I also used the occasion to try the shiishii (or Hookah) pipe. Apple/pineapple flavor was selected for me. It was actually very pleasant: no tobacco flavor at all. Looking around the place I’d say a good fourth to third of the people present had a water pipe going throughout the evening. By now the rest of the place had filled up. Mostly men (I guess the women and children mostly leave the UAE at this time of year and go back to home country or cooler places). There were some Emirati and others in national dress. And several couples in western dress. Actually, the women were quite elegantly dressed in clubbing (short, tight, revealing) clothes with lots of makeup. I felt a bit like the country bumpkin. Liquor was available but I had already had more than my fair share. Unfortunately the prefunction with beer and bread was a mistake before this humongous meal. I had to throw in the towel pretty much before the main course came. The main course was a mixed grill; a big selection of various meats piled high on a platter with rice pilaf. This was eventually cleared and platters of fresh fruit arrived along with some little date and nut stuffed pastries with a thick creamy dipping sauce and sweet cheese and coconut filled crepes. All of this I pretty much admired from afar, too stuffed to partake. Next time I will know not to prefunction before this spread. It pained me not to try this good food but it would have pained me more to try to eat it.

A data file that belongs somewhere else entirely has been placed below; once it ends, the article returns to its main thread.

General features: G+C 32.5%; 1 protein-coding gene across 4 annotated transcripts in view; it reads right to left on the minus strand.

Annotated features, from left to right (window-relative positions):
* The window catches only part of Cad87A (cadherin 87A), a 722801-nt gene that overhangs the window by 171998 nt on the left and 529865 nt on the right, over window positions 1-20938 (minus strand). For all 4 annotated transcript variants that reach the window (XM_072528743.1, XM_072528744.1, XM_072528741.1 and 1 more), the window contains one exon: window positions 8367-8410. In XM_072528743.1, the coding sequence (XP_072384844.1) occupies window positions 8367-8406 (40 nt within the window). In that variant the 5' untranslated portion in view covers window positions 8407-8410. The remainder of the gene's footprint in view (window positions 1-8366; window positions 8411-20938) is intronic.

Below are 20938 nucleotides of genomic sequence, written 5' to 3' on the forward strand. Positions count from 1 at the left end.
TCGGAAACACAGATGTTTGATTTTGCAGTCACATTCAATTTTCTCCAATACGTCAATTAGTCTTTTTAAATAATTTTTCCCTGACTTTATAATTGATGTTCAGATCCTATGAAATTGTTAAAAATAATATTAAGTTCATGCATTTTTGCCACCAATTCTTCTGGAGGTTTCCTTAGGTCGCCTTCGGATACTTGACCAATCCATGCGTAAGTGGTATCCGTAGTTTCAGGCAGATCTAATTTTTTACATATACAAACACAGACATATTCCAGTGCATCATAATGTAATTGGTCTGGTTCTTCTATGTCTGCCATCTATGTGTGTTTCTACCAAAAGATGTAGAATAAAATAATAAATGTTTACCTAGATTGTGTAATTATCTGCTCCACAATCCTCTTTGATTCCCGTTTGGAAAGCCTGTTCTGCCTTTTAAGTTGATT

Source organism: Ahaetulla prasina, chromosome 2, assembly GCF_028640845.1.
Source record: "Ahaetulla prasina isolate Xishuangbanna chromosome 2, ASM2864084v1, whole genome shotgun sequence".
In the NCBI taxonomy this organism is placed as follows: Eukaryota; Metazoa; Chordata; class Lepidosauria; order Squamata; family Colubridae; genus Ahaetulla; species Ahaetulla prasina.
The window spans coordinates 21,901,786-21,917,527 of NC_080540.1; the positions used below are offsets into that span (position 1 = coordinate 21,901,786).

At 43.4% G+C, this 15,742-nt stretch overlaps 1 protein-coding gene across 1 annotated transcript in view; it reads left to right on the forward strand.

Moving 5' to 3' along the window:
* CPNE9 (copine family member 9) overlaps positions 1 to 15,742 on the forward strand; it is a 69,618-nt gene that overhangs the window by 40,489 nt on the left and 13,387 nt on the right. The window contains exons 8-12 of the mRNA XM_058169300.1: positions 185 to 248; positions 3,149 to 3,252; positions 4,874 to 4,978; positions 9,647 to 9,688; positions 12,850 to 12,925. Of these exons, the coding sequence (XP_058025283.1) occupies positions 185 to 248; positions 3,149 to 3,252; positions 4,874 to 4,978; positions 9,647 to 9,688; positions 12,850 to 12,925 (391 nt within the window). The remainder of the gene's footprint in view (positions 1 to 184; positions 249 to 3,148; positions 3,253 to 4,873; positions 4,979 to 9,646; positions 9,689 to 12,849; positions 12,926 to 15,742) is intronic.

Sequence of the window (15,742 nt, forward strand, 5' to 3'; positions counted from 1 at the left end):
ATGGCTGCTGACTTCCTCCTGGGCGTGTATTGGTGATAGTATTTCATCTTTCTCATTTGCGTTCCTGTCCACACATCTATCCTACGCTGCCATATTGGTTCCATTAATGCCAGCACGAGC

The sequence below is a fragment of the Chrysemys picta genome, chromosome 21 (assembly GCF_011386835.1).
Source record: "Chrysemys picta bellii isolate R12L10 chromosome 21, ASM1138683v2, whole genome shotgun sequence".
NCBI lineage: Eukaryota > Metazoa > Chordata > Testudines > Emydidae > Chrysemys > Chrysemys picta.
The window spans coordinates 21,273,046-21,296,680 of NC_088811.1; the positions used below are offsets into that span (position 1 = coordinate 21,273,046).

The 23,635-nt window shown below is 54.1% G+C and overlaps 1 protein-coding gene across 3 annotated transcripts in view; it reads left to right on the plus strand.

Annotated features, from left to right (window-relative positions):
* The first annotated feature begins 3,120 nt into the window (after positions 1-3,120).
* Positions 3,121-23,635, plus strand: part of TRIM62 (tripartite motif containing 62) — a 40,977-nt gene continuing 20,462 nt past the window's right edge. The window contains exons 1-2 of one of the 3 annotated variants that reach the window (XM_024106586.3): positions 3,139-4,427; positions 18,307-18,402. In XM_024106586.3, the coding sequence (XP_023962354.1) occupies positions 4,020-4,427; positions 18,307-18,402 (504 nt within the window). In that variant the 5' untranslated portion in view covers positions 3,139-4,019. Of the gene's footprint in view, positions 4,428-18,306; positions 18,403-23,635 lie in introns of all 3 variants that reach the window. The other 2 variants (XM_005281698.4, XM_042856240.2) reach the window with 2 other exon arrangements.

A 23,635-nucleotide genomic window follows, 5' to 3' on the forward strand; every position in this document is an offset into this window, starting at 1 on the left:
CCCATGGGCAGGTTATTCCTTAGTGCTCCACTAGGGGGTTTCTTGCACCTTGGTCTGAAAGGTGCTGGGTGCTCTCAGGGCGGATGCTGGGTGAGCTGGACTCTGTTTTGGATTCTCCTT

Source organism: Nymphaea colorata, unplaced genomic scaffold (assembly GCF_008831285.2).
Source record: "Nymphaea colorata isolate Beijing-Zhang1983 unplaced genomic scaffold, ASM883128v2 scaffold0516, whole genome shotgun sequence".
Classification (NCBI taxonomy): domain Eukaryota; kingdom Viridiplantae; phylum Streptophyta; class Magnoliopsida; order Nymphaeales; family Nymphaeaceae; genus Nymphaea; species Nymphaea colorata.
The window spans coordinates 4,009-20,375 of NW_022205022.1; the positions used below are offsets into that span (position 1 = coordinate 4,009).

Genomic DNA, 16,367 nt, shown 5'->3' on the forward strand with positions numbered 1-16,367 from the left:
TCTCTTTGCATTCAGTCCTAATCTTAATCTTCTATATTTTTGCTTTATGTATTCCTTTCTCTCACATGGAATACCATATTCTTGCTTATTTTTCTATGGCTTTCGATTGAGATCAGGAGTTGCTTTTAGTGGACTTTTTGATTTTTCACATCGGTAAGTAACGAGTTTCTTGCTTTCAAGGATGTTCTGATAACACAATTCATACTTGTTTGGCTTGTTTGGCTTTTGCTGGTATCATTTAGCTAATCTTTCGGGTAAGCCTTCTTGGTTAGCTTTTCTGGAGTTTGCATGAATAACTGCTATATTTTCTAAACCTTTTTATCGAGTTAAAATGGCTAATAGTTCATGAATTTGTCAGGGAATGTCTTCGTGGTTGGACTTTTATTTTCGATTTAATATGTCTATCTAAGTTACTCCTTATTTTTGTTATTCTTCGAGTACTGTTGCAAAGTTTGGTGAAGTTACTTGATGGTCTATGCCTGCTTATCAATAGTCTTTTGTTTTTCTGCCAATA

The evening entertainment, other than the people watching, was the Lebanese belly dancer. She was certainly seductive and had all the men’s undivided attention. It seemed so strange to be in the middle of this strict country with the same men who are careful not to look sideways at a woman to openly ogle a belly dancer in public. I have heard that the hotel/club world is distinctly separated from the pubic UAE world and this night I witnessed what that meant. Following the dancer was a singer who also moved flirtily for the men. Many of the men by this time were inspired and got up to the front and began the line dancing. It was so much fun to see them enjoy themselves dancing. Where I come from most men seem pained to dance. There is a standard kind of dance step that has a difficult rhythm but once you get it it looks doable. Some women also joined the line. The line leaders looked so happy to be leading the men, all holding hands high and low and pulsing to the Arabian music. It was about this time that I had my hundredth “am I really here, right here in an Arabian country, in my life?” Nabeel and Rawad from our table joined in with the men in the round a few times. They looked very happy to be partaking. I enviously looked on, thinking of dinner at home around the table with my girlfriends, eating, laughing, maybe not dancing, but feeling at home.

We gave up around 2:00 in the morning. The place was still hopping. Took a cab back to the flat. Oh what a night….